Some of us come wired better than others. As a case in point, while the rest of us do OK, homeless people seem to lack basic living skills. And, as if programmed to self-destruct, homeless people appear purposefully to take the wrong road at every juncture in their lives. This leads many onlookers to both divert their eyes, and reserve their acts of kindness for those who don’t set themselves up to fail.
The American Society for the Prevention of Cruelty to Animals (ASPCA) is more deserving of our sympathies, according to some. The homeless are unworthy, unfixable, and flat-out unlovable, the hardcore say. And? So? Among God’s children, it is the least lovable who need love most. What’s more, it’s a common but monumental misconception that all homeless people deserve their plight.
Blessedly, the help given the homeless by Clatsop County is bountiful in its mercy. And specific to the shelter residents at Helping Hands Re-entry’s Seaside Emergency Relief Center (http://bit.ly/2vJjbHc), not even Santa Claus forgets the homeless in their misery during the holidays. This is because a tiny band of self-appointed volunteers have seen to it. With bells, Santa Claus caps, seasonal ditties and jokes, they show up every Christmas to both hand out gifts, and give the shelter residents hope.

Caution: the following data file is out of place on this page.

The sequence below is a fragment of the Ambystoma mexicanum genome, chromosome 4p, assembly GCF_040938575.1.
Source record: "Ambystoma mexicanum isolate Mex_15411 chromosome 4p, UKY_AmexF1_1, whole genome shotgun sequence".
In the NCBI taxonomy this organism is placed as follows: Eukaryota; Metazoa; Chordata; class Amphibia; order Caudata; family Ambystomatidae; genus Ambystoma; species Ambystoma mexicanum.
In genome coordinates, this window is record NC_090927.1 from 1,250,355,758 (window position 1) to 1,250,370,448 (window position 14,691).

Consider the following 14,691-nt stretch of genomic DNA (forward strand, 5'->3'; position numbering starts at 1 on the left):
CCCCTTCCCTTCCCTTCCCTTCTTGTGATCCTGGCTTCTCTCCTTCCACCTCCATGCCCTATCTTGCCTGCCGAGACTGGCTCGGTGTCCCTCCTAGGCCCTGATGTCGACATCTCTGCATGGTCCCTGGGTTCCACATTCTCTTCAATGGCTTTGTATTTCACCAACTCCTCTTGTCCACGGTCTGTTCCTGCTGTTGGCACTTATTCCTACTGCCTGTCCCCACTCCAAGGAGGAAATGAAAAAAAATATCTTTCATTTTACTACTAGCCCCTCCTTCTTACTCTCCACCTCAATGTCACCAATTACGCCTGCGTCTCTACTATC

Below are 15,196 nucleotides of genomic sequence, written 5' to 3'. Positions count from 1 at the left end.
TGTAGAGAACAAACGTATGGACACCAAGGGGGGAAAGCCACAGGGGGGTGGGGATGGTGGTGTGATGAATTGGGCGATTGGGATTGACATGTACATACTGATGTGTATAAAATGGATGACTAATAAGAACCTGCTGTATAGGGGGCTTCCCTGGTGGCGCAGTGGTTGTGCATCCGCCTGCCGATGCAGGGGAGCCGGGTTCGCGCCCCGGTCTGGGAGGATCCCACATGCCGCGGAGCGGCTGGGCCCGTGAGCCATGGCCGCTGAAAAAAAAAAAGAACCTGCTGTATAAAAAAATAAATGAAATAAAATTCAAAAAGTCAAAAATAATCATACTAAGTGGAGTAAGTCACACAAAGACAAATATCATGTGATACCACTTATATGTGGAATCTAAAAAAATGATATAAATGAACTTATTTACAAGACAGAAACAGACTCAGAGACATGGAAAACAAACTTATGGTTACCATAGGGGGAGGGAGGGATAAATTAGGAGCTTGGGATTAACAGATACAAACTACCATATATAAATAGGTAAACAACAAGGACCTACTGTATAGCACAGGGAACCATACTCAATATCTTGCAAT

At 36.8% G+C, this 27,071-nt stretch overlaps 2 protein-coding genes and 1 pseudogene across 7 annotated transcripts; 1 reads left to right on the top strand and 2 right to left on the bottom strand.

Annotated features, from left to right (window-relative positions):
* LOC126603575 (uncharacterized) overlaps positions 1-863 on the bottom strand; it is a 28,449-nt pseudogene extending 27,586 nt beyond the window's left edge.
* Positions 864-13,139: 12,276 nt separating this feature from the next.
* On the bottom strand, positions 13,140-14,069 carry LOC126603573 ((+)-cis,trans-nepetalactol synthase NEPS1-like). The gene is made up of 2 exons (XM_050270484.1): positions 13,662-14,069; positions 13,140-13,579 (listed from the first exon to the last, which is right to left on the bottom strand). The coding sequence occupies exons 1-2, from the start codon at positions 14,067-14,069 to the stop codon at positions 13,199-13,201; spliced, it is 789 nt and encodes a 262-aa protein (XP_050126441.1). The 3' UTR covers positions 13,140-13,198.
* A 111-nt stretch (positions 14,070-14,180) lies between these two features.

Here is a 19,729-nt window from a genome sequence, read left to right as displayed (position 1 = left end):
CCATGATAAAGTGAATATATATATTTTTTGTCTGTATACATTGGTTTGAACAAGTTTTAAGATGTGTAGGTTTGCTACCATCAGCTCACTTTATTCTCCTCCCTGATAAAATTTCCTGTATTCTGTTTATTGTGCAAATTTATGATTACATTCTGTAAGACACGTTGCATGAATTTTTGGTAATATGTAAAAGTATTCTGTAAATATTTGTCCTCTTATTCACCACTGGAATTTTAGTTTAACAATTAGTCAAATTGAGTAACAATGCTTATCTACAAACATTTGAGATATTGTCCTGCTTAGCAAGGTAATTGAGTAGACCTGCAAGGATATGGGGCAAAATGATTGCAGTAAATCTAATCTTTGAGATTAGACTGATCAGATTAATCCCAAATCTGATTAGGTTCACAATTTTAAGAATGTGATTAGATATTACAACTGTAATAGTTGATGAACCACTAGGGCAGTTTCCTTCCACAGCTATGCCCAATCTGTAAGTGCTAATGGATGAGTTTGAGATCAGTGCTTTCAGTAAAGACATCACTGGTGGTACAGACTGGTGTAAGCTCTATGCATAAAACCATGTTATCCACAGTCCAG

The first Christmas had taken shape to offset dread of the holidays spent alone. The takeaway was so curative that a partner in “doing good” has helped faithfully since then. Christmas 2017, in honor of Candi Ross, will mark the fifth consecutive year that “loving the unlovable” overcomes, while its purveyors take away an abundance of indescribably buoyant joy.
Please join us in our annual servitude to the perceived least of the least. As one of the “Christmas for homeless shelter” attachments, I can attest that you will forget your worst circumstances, feel on top of the world, and enjoy Christmas like you didn’t think you could. Planning is in progress now. Thank you; and God bless you in advance.